19:58 GMT11 April 2021
Listen Live
    Get short URL

    While Swedish authorities remain undecided regarding which strategy to adopt to thwart rising sea levels, which may totally change the country's seaside only decades from now, researchers have demanded that millions of cubic meters of sand be earmarked to offset the coastline erosion.

    To combat the coastal erosion along the southern coast of Sweden's southernmost province Skåne alone, 44 million cubic meters of sand will be needed, researchers at Lund University have calculated.

    Due to the climate change, the world's ocean levels are expected to rise by one meter by 2100. The drastically rising seawater may particularly severely affect southern Sweden, where the sandy beaches are at a low elevation and face a greater risk of erosion.

    "It's no longer the case that the sea gives and the sea takes. Now we are approaching a new paradigm, in which the sea only takes. From everywhere," Hans Hansson, a professor of technical water resources at Lund University told Swedish Radio.

    To stop this process, the researchers want to use a method called "beach feeding," which implies sucking sand from the sea and placing it on beaches. Although widely used in the Netherlands, only one municipality in Sweden has utilized this method.

    Once provided with ample sand, scientists hope to create sustainable "self-healing" coastal systems, which would also serve as protection against flooding. The problem is competition with the construction industry, which is also a major consumer of sand. The 44 million cubic meters of sand the researchers desire constitute 6 percent of Sweden's recoverable marine sand resources.

    At present, there are divided opinions in the Swedish academia on what strategy to employ to fight the rising sea levels. One project seeks to encourage more people to withdraw from the dangerous coastline, where 23,000 houses will be threatened in Skåne alone, according to the County Administrative Board.

    According to Per Danielsson of the Swedish Geotechnical Institute (SGI), the water is most likely to rise two to three meters in the future, rendering swaths of land uninhabitable.

    "One should start getting used to the fact that communities cannot be situated near water. You have to let the water take place," Danielsson told Swedish Radio, advocating a strategy of "planned retreat," which, he argued, would allow Swedish communities to grow safely amid the global flood.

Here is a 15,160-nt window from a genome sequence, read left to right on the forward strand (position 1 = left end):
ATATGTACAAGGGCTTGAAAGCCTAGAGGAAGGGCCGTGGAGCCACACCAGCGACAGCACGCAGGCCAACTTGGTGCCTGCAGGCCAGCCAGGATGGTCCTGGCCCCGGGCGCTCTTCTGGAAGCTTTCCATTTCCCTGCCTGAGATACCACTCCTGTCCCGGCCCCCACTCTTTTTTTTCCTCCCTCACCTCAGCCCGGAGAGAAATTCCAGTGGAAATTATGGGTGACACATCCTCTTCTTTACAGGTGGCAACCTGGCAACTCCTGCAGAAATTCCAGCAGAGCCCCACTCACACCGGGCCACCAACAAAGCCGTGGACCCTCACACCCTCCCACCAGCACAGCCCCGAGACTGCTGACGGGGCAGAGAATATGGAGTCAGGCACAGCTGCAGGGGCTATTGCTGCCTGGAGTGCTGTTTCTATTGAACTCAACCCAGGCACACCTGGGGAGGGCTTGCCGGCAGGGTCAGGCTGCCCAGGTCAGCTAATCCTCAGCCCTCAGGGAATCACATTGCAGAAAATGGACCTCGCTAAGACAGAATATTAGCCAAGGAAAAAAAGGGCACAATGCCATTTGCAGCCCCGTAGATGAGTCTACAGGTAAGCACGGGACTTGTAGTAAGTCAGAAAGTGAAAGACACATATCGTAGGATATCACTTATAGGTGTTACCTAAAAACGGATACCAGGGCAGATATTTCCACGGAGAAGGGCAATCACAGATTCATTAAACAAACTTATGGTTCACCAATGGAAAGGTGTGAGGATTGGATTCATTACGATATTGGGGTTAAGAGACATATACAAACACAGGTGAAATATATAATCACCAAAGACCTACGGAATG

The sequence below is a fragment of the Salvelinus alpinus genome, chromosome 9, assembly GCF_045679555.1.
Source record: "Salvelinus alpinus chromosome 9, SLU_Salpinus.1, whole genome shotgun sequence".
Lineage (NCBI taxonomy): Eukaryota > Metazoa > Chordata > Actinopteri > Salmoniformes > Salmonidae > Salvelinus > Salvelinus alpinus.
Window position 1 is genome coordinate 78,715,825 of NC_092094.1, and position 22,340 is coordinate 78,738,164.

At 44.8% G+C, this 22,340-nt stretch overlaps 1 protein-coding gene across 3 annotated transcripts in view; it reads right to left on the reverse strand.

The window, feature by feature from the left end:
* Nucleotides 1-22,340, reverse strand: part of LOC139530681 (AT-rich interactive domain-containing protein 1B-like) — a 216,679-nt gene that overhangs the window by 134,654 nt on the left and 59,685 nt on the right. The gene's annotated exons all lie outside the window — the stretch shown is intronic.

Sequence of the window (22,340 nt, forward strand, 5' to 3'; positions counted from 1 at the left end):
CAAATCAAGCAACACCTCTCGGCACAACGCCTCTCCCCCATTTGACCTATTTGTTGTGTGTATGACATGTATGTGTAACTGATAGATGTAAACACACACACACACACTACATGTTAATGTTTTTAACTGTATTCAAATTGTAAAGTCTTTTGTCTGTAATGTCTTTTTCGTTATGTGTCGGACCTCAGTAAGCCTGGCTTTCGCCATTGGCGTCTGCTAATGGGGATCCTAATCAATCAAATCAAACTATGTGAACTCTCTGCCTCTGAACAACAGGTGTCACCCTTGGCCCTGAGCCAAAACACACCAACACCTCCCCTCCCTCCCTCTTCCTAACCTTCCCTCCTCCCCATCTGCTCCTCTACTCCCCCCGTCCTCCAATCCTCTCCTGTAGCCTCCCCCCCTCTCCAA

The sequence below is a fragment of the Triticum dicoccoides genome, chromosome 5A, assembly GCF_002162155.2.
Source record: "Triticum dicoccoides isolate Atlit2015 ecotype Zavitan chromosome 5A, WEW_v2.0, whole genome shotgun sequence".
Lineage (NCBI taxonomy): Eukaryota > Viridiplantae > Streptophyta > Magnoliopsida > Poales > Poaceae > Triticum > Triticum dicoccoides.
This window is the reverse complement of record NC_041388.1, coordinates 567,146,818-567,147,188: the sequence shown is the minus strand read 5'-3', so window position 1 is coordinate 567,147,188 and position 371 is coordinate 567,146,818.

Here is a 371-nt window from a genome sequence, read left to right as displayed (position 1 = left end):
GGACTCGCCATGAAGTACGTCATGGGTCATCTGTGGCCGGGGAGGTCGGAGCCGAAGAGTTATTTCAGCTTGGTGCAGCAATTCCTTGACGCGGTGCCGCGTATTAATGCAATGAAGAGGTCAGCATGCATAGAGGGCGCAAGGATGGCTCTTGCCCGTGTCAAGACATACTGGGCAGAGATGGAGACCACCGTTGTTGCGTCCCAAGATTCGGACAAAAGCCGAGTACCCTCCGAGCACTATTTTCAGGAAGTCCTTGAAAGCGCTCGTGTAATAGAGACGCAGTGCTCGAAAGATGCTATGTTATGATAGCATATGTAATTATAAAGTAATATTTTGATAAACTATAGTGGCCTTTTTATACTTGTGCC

However, this strategy, which received close to SEK 9 million ($1 million) in state support, is often questioned by municipalities, which have plans of their own for the attractive coastline landscape. Even some researchers, such as the aforementioned Hans Hansson, would like to see a reverse strategy, more daring in terms of coastline exploration.

    "It's what we usually call 'attack strategy.' You don't have to retreat and retreat and retreat, because it costs a lot and contributes to nothing," Hans Hansson said, calling to raise the entire coastal area for secure exploration. "Then you'll have the area protected and your pockets full of money," he argued.

    Inte konstigt att vi gillar Öresundskusten. #skaneleden #skåneleden #öresund #fågelliv

    Публикация от skåneleden (@skaneleden) Ноя 1 2015 в 2:56 PST


    Norway's 'Doomsday Vault' Not 'Doom-Proof' Enough
    No Doomsday, but Close: Blood-Red Sun, Extraordinary Gloom Unnerve Nordics
    Traffic Island: Small Finnish Archipelago Has EU's Highest Carbon Footprint
    WWF Cries Wolf as Norway Prepares to Cull Red-Listed Predators
    Gone With the Wind: Norway's Glaciers to Disappear in Hundred Years
    More Powerful Icebreakers Needed in Baltic Sea Despite Global Warming
    erosion, ocean, global warming, climate change, Scandinavia, Baltic Sea, Sweden
    Community standardsDiscussion